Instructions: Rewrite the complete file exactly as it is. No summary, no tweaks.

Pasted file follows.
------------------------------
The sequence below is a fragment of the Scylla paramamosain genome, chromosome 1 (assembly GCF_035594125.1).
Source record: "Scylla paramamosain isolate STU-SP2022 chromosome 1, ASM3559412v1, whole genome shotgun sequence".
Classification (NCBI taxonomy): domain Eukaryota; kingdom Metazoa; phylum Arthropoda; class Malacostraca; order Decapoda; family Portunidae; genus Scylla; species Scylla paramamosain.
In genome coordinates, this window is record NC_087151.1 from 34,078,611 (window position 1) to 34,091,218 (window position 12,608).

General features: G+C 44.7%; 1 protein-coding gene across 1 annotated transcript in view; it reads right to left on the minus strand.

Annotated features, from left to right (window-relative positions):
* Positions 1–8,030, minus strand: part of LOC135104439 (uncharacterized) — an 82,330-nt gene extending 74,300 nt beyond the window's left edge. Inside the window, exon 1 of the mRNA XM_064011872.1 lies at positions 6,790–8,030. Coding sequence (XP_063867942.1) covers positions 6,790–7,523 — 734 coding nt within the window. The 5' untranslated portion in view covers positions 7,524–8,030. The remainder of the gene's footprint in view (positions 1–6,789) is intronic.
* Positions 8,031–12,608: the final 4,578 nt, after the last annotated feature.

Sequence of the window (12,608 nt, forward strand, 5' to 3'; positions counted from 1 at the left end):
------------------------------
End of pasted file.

The sequence below is a fragment of the Scylla paramamosain genome, chromosome 1 (assembly GCF_035594125.1).
Source record: "Scylla paramamosain isolate STU-SP2022 chromosome 1, ASM3559412v1, whole genome shotgun sequence".
Classification (NCBI taxonomy): domain Eukaryota; kingdom Metazoa; phylum Arthropoda; class Malacostraca; order Decapoda; family Portunidae; genus Scylla; species Scylla paramamosain.
In genome coordinates, this window is record NC_087151.1 from 34,078,611 (window position 1) to 34,091,218 (window position 12,608).

General features: G+C 44.7%; 1 protein-coding gene across 1 annotated transcript in view; it reads right to left on the minus strand.

Annotated features, from left to right (window-relative positions):
* Positions 1–8,030, minus strand: part of LOC135104439 (uncharacterized) — an 82,330-nt gene extending 74,300 nt beyond the window's left edge. Inside the window, exon 1 of the mRNA XM_064011872.1 lies at positions 6,790–8,030. Coding sequence (XP_063867942.1) covers positions 6,790–7,523 — 734 coding nt within the window. The 5' untranslated portion in view covers positions 7,524–8,030. The remainder of the gene's footprint in view (positions 1–6,789) is intronic.
* Positions 8,031–12,608: the final 4,578 nt, after the last annotated feature.

Sequence of the window (12,608 nt, forward strand, 5' to 3'; positions counted from 1 at the left end):